Thus for a successful overall reaction, the metal-olefin complex must (i) be formed sufficiently quickly from its components, (ii) be sufficiently stable (i.e. must not decompose rapidly back to its components), and (iii) yet not be so stable as to be incapable of reacting to form the product. A proper balance between these three factors will ensure maximum reaction velocity.

The reactivity of the metal-olefin complex is often of first importance. The ability of a metal salt to form reasonably stable but not too stable olefin complexes is of itself no guarantee that those complexes will be reactive.

Thus for example the silver ion forms a large number of moderately stable olefin complexes, but as yet no method has been found of causing them to react to form any other product. The reason for this may be that the complexed silver ion has insufficient residual bonding capability towards any further reagents, so that the necessary transition state cannot be formed.

There is much evidence to suggest that an olefin molecule co-ordinated to a metal atom has a reactivity which is different in kind from the normal reactivity of olefins. The act of co-ordination decreases the electron density between the olefinic carbon atoms, and hence renders the olefin liable to attack by nucleo-philic reagents such as hydroxyl or acetate ions, or indeed any electron-rich species which is seeking an electron deficient site. It is not possible to judge at the present how far this hypothesis accounts for the reactions undergone by co-ordinated olefins, although it almost certainly explains the occurrence of oxidation and hydrogenation processes. To what extent it explains the occurrence of isomerisation and polymerisation remains to be seen.

(a) Oxidation and other nucleophilic attacks

Olefin oxidation is the most important, most investigated and best understood of the reactions of co-ordinated olefins. The Wacker process (7) for the oxidation of olefins to aldehydes and ketones (e.g. ethylene to acetaldehyde) is accomplished by means of palladous chloride in an acidic aqueous medium. Unfortunately the palladous chloride is reduced to metallic palladium during the reaction, and it is necessary to have an excess of cupric chloride present to re-oxidise it. The cupric chloride is thereby reduced to cuprous chloride and is re-oxidised by air. These processes are represented by the equations

the net reaction being

The process of olefin oxidation is thus not truly catalytic, although the presence of the copper salts makes possible a continuous “catalytic cycle”. Higher olefins react more slowly than ethylene, and temperatures of about 70°C are required: propylene yields chiefly acetone, but the yield of ketone decreases as the molecular weight of the olefin increases (7).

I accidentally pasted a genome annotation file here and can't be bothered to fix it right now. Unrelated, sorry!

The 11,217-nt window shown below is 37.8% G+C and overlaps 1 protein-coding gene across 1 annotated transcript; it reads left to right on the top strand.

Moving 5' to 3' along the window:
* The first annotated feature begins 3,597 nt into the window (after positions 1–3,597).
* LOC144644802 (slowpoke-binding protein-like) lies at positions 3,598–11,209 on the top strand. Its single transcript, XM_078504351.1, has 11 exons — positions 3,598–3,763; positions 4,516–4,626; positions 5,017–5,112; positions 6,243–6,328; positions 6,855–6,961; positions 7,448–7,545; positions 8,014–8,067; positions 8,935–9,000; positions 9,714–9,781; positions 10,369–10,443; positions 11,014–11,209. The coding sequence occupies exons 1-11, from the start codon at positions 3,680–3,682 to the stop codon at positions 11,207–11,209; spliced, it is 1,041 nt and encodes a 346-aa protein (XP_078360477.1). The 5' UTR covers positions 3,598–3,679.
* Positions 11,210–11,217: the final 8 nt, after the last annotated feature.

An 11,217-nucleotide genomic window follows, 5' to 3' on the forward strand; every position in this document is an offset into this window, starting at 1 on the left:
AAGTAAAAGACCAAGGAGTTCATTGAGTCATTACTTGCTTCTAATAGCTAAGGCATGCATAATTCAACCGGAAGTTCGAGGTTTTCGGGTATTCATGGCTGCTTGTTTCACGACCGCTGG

Although there have been several kinetic studies of the reaction (8), the mechanism is still not definitely established. However, most of the observations are accommodated by a reaction scheme in which an hydroxyl ion attacks the olefin in the complex ion [C2H4 PdC3]- the remaining steps in the process are shown below.

Schematic representation of ethylene oxidation by the Wacker process

Schematic representation of ethylene oxidation by the Wacker process

There are a number of other homogeneous catalytic processes which may be interpreted as nucleophilic attack on a co-ordinated olefin molecule. If the acetate ion is used as the nucleophilic in a non-aqueous medium, reaction with ethylene palladous chloride yields vinyl acetate (9). Amines and amides can also act as nucleophiles: thus the reaction of acetamide with ethylene palladous chloride yields N-ethylacetamide (10). The reaction of carbon monoxide with this complex gives (β-chloropropionyl chloride (11):

Transesterification of vinyl esters can be accomplished without reduction of the palladous salt (7).

It is worth noting that in all these instances it is a palladium salt which has been used as catalyst. Although oxidation of ethylene-platinum complexes does give acetaldehyde, the rate is too slow to be useful, probably because of the greater stability of the complex. However, aqueous sodium hexafluoroplatinate is rapidly attacked by ethylene with the formation inter alia of acetaldehyde: other olefins diolefins and alkynes behave analogously (12).

(b) Isomerisation

In the course of a study of olefin oxidation, it was observed that if the reaction was stopped before completion the olefin had isomerised and that an equilibrium mixture of isomers was present (13). This led to the discovery that palladous chloride and its olefin and nitrile complexes catalysed olefin isomerisation under mild conditions, e.g. at atmospheric pressure and the normal boiling point of the olefin. Neither π-allyl palladium chloride nor platinum-olefin complexes were nearly as efficient. Rhodium salts are said to isomerise the butenes at 50°C, but no details are available (14). Little is known of the mechanisms of olefin isomerisation by metal salts.

(c) Polymerisation

A third important class of reactions homogeneously catalysed by platinum metal salts is polymerisation. Mono-olefins, particularly ethylene and propylene, have been oligomerised (converted to low polymers, mainly dimers and trimers) by palladium and platinum salts in a variety of solvents at about 100°C and at 1-50 atm. pressure (15): under such conditions acetylene sometimes gives quite high yields of vinyl acetylene. Rhodium salts in polar solvents catalyse the polymerisation of butadiene to almost pure trans -polybuta-1,4-diene (14, 16), as does also iridium chloride (16), although less rapidly. Rhodium chloride in alcohol gives mainly oligomerisation, and butenes and many other products have been recognised (14). Mechanisms have not been discussed.